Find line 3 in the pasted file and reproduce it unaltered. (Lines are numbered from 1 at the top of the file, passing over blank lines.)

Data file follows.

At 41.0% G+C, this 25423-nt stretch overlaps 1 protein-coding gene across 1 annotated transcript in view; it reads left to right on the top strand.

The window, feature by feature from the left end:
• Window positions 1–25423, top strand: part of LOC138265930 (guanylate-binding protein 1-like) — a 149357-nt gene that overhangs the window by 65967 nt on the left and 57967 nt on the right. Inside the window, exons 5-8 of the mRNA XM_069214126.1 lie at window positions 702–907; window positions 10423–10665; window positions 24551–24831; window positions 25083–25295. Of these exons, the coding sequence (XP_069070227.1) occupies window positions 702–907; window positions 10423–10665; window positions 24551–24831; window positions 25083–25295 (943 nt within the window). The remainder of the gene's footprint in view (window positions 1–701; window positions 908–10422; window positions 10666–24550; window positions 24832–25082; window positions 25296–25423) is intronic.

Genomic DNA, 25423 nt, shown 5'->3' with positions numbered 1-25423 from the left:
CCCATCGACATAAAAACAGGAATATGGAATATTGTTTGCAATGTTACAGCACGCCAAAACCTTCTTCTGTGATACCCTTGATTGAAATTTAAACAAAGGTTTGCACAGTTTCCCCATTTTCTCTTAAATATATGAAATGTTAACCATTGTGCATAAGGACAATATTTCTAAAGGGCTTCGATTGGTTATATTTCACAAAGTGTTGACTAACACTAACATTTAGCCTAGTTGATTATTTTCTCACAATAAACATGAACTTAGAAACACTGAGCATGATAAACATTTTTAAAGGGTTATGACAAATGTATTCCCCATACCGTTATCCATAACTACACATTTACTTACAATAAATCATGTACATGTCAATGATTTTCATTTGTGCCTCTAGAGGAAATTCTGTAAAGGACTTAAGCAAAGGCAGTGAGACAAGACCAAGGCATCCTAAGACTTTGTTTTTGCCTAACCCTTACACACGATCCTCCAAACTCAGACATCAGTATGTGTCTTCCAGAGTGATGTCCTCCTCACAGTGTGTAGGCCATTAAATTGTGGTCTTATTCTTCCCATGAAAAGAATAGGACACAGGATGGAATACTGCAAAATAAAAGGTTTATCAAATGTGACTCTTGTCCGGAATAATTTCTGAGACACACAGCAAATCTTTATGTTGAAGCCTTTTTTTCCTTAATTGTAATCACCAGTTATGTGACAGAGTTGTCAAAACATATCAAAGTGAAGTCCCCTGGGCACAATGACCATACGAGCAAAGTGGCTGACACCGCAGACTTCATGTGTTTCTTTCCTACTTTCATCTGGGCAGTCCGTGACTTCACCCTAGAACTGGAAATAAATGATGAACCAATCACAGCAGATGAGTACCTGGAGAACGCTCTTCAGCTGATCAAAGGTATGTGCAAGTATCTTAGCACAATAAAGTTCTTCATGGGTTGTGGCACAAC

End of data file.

• Window positions 1–25423, top strand: part of LOC138265930 (guanylate-binding protein 1-like) — a 149357-nt gene that overhangs the window by 65967 nt on the left and 57967 nt on the right. Inside the window, exons 5-8 of the mRNA XM_069214126.1 lie at window positions 702–907; window positions 10423–10665; window positions 24551–24831; window positions 25083–25295. Of these exons, the coding sequence (XP_069070227.1) occupies window positions 702–907; window positions 10423–10665; window positions 24551–24831; window positions 25083–25295 (943 nt within the window). The remainder of the gene's footprint in view (window positions 1–701; window positions 908–10422; window positions 10666–24550; window positions 24832–25082; window positions 25296–25423) is intronic.